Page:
Today, Foreign Minister Felipe Solá, along with his Mercosur counterparts, took part in a conference organized by the Atlantic Council, during which he highlighted “the integration willingness” of the member states of the bloc and the need to “ensure that the region’s voice is heard on the topics of importance and concern to us".
The conference, entitled “International trade and Mercosur on its 30th anniversary”, was also attended by the Foreign Ministers of Brazil, Ernesto Araújo; Paraguay, Euclides Acevedo Candia; and Uruguay, Francisco Bustillo Bonass, and it was held a few days before the 30th anniversary of the signing of the Treaty of Asunción, which laid the cornerstone for the creation of Mercosur.
“South America needs to stop following the recipes and priorities of other countries. It has long been mature to make its own plans. This is not about ideological confrontation or a messianic reaffirmation of independence. This is about having a self-assertive and proactive role, and about ensuring that the region’s voice is heard on the topics of importance and concern to us,” the Argentine Foreign Minister stated.
“An agenda for food security should take into account the opinion of the world’s largest food producers, and Mercosur should carry that voice in different fora, such as the G20, WTO or FAO,” Solá stated, joined by the Secretary for International Economic Relations, Jorge Neme and the Chief of the Private Office of the Foreign Ministry, Guillermo Justo Chaves.
He added that “any discussion on energy should include the countries with large non-renewable energy reserves but also the countries with vast potential in the field of renewable energy, as is the case with us.”
After reviewing the achievements of Mercosur in the last three decades, Solá stressed “the international perception of the region as a zone of peace and democracy” and “a highly important social asset: our countries view our neighbours as sister nations.” He added that based on this willingness to work together “any idea of military conflict between our countries dissapeared, and what emerged was tourism, investment opportunities, culture, business, study and work.”
Referring to present and future challenges, the Minister highlighted that “the relationship with China poses the risk of returning to a system under which we exchange primary products for industrialized products: we have been in that situation and we think that should not be the future of Mercosur.”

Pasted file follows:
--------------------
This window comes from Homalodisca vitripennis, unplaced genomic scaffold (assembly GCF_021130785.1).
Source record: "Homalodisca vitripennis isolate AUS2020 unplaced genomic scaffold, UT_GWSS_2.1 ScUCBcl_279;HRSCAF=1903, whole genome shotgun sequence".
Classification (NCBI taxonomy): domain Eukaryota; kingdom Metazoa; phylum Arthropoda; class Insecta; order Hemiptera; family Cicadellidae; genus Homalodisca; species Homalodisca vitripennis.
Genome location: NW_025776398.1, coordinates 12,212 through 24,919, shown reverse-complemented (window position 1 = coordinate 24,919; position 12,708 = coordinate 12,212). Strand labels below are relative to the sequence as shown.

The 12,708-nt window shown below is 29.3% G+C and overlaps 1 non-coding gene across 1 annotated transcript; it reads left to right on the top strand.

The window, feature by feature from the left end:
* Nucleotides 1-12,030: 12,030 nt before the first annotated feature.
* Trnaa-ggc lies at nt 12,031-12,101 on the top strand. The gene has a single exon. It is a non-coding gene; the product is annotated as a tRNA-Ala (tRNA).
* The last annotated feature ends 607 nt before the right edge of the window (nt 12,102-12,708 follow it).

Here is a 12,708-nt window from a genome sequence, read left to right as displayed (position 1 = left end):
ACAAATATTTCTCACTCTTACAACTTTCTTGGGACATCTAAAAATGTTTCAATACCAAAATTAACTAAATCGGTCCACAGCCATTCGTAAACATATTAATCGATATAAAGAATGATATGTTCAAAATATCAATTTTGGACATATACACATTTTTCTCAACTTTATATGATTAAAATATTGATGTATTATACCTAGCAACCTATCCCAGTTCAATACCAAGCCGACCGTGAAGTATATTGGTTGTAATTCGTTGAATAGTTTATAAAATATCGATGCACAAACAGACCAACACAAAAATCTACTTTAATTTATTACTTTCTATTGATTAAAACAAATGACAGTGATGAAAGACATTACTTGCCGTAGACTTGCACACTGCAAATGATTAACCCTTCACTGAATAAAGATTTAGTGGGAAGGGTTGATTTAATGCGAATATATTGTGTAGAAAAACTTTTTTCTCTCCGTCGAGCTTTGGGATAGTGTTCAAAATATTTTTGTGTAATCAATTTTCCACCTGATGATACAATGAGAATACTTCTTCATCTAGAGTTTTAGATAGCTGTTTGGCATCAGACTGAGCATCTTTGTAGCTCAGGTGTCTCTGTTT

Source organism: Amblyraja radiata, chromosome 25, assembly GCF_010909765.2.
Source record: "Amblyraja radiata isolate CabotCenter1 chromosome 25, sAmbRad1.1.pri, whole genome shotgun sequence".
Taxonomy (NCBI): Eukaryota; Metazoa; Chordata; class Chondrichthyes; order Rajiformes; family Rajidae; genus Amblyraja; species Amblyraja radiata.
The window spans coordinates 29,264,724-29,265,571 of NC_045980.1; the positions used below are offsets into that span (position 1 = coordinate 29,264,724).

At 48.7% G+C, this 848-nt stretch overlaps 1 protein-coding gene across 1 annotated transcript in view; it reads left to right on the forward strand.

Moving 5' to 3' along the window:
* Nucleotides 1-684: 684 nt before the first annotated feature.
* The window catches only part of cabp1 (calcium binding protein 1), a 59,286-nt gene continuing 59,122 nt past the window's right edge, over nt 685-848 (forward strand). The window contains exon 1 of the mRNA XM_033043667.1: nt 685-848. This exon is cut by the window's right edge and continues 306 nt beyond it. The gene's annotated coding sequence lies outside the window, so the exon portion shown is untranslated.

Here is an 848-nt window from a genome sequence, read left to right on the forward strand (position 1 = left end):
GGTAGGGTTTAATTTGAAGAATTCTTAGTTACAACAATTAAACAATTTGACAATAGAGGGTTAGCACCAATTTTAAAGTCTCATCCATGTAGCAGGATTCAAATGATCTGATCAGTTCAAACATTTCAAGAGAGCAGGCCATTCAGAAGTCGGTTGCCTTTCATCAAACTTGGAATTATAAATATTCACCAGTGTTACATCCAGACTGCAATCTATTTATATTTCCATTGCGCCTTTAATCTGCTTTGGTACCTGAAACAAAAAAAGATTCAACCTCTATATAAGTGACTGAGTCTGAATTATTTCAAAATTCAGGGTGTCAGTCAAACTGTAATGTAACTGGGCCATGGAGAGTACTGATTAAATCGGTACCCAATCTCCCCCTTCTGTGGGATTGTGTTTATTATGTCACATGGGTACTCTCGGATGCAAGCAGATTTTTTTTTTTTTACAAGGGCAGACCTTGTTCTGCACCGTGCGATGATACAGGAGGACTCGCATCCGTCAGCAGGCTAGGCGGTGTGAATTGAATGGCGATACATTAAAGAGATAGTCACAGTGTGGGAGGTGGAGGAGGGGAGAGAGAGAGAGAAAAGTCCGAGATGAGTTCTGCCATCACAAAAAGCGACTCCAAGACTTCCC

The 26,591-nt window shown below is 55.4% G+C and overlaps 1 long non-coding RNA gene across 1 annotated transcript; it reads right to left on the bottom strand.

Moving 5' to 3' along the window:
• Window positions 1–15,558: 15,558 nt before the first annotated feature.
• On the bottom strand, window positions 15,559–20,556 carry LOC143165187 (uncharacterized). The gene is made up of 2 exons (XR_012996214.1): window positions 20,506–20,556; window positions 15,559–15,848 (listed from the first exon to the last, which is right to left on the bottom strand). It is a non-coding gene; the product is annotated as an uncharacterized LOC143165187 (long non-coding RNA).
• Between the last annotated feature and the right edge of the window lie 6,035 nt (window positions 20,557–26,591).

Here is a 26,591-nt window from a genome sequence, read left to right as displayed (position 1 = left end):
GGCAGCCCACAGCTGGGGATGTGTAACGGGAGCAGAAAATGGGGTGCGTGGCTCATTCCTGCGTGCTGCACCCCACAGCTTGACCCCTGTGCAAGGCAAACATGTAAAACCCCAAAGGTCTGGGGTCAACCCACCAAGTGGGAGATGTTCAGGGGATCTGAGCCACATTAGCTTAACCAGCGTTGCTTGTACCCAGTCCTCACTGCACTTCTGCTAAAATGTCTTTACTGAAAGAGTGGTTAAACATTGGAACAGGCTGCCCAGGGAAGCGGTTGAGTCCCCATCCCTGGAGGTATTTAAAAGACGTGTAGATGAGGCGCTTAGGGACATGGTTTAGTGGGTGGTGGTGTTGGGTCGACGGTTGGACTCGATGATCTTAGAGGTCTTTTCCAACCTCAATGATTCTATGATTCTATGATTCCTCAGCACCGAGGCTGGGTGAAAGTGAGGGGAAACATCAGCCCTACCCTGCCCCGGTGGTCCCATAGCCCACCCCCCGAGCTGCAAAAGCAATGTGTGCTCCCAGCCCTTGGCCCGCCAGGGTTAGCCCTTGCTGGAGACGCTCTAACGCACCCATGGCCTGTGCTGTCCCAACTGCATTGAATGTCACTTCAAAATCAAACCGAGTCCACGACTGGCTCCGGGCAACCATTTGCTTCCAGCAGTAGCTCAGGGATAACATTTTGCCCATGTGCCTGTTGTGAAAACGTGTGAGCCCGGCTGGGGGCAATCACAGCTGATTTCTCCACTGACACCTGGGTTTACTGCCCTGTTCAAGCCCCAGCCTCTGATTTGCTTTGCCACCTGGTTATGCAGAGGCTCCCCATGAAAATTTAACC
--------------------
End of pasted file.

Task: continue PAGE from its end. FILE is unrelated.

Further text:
“Despite pressures from the anti-integration lobby, Mercosur has never stopped conducting joint negotiations. We can move forward and resume internal discussions on asymmetries and profit distribution, making the countries in the Americas and the Southern hemisphere a priority, and we can join our voices in the emerging debates on the new trade agenda,” he argued.
The Minister further stated that “the negotiations with the European Union are a starting point to continue to advance the external trade agenda”, without losing sight of the main goals: “diversifying our productive export base to end inequality and poverty that still exist in our region.”
He also supported the idea of adding new partners to Mercosur and stated that Argentina, which currently holds the Pro Tempore Presidency of the bloc, “thinks it is a good idea as long as other countries in South America wish to join.”
Solá described the pandemic as an “unprecedented global health crisis in the history of humankind, during which members of Mercosur tried to help each other, although the main issue is now the vaccine.” He also stressed that “a great need for cooperation has emerged, and that has been helpful but not enough.” “This could be an opportunity. We cannot wait for the perfect conditions to exist to do what we have to do. Those who just wait are in the worst position,” he noted.
“30 years ago, a process envisaged by President Juan Domingo Perón in 1949 began. He was the one who ushered in the unswerving integration process of South American nations, which is a path of fraternity", concluded Solá.